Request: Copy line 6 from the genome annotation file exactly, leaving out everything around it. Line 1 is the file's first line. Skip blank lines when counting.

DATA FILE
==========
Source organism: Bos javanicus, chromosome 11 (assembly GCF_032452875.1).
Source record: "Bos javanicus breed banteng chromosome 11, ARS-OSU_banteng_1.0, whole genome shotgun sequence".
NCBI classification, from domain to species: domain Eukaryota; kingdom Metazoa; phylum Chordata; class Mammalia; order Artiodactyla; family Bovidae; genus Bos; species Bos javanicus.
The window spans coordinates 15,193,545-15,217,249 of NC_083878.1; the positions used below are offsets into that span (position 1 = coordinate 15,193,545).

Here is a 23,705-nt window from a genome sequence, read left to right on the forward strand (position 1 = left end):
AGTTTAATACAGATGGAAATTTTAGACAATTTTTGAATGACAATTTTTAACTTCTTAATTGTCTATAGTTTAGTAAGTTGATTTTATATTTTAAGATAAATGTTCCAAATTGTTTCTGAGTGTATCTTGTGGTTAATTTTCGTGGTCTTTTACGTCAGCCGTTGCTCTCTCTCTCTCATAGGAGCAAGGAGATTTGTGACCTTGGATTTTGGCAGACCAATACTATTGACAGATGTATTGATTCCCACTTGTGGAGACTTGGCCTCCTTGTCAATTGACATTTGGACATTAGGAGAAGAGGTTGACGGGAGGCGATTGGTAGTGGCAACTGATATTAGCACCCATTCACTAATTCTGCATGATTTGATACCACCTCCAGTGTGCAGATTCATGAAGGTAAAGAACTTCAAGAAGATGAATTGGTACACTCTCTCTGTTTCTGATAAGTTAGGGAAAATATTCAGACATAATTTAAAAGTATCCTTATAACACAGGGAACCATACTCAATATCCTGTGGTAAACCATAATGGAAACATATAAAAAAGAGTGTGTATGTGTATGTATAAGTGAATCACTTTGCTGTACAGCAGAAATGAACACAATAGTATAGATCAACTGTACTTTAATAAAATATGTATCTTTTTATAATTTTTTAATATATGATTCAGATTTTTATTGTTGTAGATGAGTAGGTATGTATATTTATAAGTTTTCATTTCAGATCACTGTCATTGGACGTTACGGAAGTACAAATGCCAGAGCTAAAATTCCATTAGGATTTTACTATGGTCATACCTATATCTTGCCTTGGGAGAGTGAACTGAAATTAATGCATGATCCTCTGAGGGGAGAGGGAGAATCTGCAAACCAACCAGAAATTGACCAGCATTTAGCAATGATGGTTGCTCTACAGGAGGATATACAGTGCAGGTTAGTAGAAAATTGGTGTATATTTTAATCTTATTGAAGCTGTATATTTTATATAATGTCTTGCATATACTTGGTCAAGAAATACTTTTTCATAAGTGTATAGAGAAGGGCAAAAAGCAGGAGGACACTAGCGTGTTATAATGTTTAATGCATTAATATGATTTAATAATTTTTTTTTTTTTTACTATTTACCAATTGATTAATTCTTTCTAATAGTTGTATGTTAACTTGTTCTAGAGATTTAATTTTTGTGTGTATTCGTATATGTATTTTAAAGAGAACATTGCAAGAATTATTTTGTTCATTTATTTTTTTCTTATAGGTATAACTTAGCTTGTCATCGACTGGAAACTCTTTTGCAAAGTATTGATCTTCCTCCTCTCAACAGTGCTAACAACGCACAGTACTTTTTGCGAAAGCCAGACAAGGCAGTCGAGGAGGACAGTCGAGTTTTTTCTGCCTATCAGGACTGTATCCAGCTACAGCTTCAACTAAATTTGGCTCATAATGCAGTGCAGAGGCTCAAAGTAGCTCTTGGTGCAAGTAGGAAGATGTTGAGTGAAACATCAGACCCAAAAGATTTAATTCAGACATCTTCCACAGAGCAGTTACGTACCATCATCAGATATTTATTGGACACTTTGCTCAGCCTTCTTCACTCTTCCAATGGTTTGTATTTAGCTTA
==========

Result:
AGTTTAATACAGATGGAAATTTTAGACAATTTTTGAATGACAATTTTTAACTTCTTAATTGTCTATAGTTTAGTAAGTTGATTTTATATTTTAAGATAAATGTTCCAAATTGTTTCTGAGTGTATCTTGTGGTTAATTTTCGTGGTCTTTTACGTCAGCCGTTGCTCTCTCTCTCTCATAGGAGCAAGGAGATTTGTGACCTTGGATTTTGGCAGACCAATACTATTGACAGATGTATTGATTCCCACTTGTGGAGACTTGGCCTCCTTGTCAATTGACATTTGGACATTAGGAGAAGAGGTTGACGGGAGGCGATTGGTAGTGGCAACTGATATTAGCACCCATTCACTAATTCTGCATGATTTGATACCACCTCCAGTGTGCAGATTCATGAAGGTAAAGAACTTCAAGAAGATGAATTGGTACACTCTCTCTGTTTCTGATAAGTTAGGGAAAATATTCAGACATAATTTAAAAGTATCCTTATAACACAGGGAACCATACTCAATATCCTGTGGTAAACCATAATGGAAACATATAAAAAAGAGTGTGTATGTGTATGTATAAGTGAATCACTTTGCTGTACAGCAGAAATGAACACAATAGTATAGATCAACTGTACTTTAATAAAATATGTATCTTTTTATAATTTTTTAATATATGATTCAGATTTTTATTGTTGTAGATGAGTAGGTATGTATATTTATAAGTTTTCATTTCAGATCACTGTCATTGGACGTTACGGAAGTACAAATGCCAGAGCTAAAATTCCATTAGGATTTTACTATGGTCATACCTATATCTTGCCTTGGGAGAGTGAACTGAAATTAATGCATGATCCTCTGAGGGGAGAGGGAGAATCTGCAAACCAACCAGAAATTGACCAGCATTTAGCAATGATGGTTGCTCTACAGGAGGATATACAGTGCAGGTTAGTAGAAAATTGGTGTATATTTTAATCTTATTGAAGCTGTATATTTTATATAATGTCTTGCATATACTTGGTCAAGAAATACTTTTTCATAAGTGTATAGAGAAGGGCAAAAAGCAGGAGGACACTAGCGTGTTATAATGTTTAATGCATTAATATGATTTAATAATTTTTTTTTTTTTTACTATTTACCAATTGATTAATTCTTTCTAATAGTTGTATGTTAACTTGTTCTAGAGATTTAATTTTTGTGTGTATTCGTATATGTATTTTAAAGAGAACATTGCAAGAATTATTTTGTTCATTTATTTTTTTCTTATAGGTATAACTTAGCTTGTCATCGACTGGAAACTCTTTTGCAAAGTATTGATCTTCCTCCTCTCAACAGTGCTAACAACGCACAGTACTTTTTGCGAAAGCCAGACAAGGCAGTCGAGGAGGACAGTCGAGTTTTTTCTGCCTATCAGGACTGTATCCAGCTACAGCTTCAACTAAATTTGGCTCATAATGCAGTGCAGAGGCTCAAAGTAGCTCTTGGTGCAAGTAGGAAGATGTTGAGTGAAACATCAGACCCAAAAGATTTAATTCAGACATCTTCCACAGAGCAGTTACGTACCATCATCAGATATTTATTGGACACTTTGCTCAGCCTTCTTCACTCTTCCAATGGTTTGTATTTAGCTTA